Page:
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Two Ways to Introduce Flashbacks: That Emphasize Very Different Things


Creative Writing with the Crimson League

what to do when you don't know which direction to take your chaotic draft the past meets the present

Continuing my series of posts about time and fiction, I couldn’t avoid taking up a topic I’ve explored before: the flashback. When it comes to dealing with time in our stories, I think there are two majors things we have to consider, and this is just as true for flashbacks as it is for any other time-related issue:

  1. Keeping the mechanics of time correct (years, seasons, hours, etc. We don’t want someone aging a decade in three years or winter becoming summer.)
  2. Portraying the passage of time in a way that emphasizes things we consider important and suits our aims better than other ones could have chosen.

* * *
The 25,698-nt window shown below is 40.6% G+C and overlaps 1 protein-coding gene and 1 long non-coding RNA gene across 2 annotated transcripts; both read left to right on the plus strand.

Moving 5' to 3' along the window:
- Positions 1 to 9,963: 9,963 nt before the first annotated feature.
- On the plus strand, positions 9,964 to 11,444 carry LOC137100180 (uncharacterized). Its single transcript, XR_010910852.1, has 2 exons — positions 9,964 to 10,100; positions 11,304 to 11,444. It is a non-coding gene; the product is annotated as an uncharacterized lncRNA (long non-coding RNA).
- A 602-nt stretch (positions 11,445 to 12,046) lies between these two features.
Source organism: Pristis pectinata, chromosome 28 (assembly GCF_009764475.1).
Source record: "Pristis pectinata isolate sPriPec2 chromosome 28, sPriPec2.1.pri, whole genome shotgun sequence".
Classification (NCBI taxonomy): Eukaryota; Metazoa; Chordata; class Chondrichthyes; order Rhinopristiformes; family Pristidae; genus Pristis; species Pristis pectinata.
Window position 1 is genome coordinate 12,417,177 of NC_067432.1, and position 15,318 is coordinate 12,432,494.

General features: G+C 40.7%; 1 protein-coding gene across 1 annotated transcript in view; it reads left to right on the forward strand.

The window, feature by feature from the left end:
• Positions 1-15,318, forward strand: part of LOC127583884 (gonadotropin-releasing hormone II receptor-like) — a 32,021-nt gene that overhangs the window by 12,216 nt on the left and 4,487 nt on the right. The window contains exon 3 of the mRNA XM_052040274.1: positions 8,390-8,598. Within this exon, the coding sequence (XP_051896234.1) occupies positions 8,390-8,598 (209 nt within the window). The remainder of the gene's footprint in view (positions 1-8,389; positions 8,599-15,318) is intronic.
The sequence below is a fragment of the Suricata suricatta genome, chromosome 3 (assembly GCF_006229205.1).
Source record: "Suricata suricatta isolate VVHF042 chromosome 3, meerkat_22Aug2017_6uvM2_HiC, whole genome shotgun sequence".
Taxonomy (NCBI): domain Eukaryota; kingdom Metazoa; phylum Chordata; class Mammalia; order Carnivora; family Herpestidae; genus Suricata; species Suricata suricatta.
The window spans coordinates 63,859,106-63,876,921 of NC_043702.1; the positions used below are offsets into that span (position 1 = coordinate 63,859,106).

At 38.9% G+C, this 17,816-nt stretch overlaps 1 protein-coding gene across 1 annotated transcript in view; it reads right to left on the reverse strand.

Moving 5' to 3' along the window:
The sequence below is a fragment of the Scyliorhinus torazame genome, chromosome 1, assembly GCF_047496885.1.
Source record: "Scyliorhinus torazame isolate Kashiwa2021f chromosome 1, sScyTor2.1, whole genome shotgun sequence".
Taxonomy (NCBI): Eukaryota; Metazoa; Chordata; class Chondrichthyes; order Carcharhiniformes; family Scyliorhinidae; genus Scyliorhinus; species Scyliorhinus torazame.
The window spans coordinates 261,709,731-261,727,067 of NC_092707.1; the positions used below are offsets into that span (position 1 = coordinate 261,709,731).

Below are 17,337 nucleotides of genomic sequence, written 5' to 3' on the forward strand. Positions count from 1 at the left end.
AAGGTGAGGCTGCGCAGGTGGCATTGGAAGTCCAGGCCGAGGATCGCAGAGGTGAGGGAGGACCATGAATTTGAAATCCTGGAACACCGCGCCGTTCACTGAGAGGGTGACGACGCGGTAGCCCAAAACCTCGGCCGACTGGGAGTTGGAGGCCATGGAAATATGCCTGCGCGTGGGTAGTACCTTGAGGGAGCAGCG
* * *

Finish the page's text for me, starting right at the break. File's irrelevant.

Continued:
Part of number two, where flashbacks is concerned, is how you transition into them. Here are two methods to transition into flashbacks that, though common, might prove useful:

THE TRIGGER

Flashbacks are sometimes looked down upon as cheap…

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JACQUIE BIGGAR  is a USA Today bestselling author of Romantic Suspense who loves to write about tough, alpha males and strong, contemporary women willing to show their men that true power comes from love.   She is the author of the popular Wounded Hearts series and has just started a new series in paranormal suspense, Mended Souls. She has been blessed with a long, happy marriage and enjoys writing romance novels that end with happily-ever-afters. Jacquie lives in paradise along the west coast of Canada with her family and loves reading, writing, and flower gardening. She swears she can't function without coffee, preferably at the beach with her sweetheart. :)

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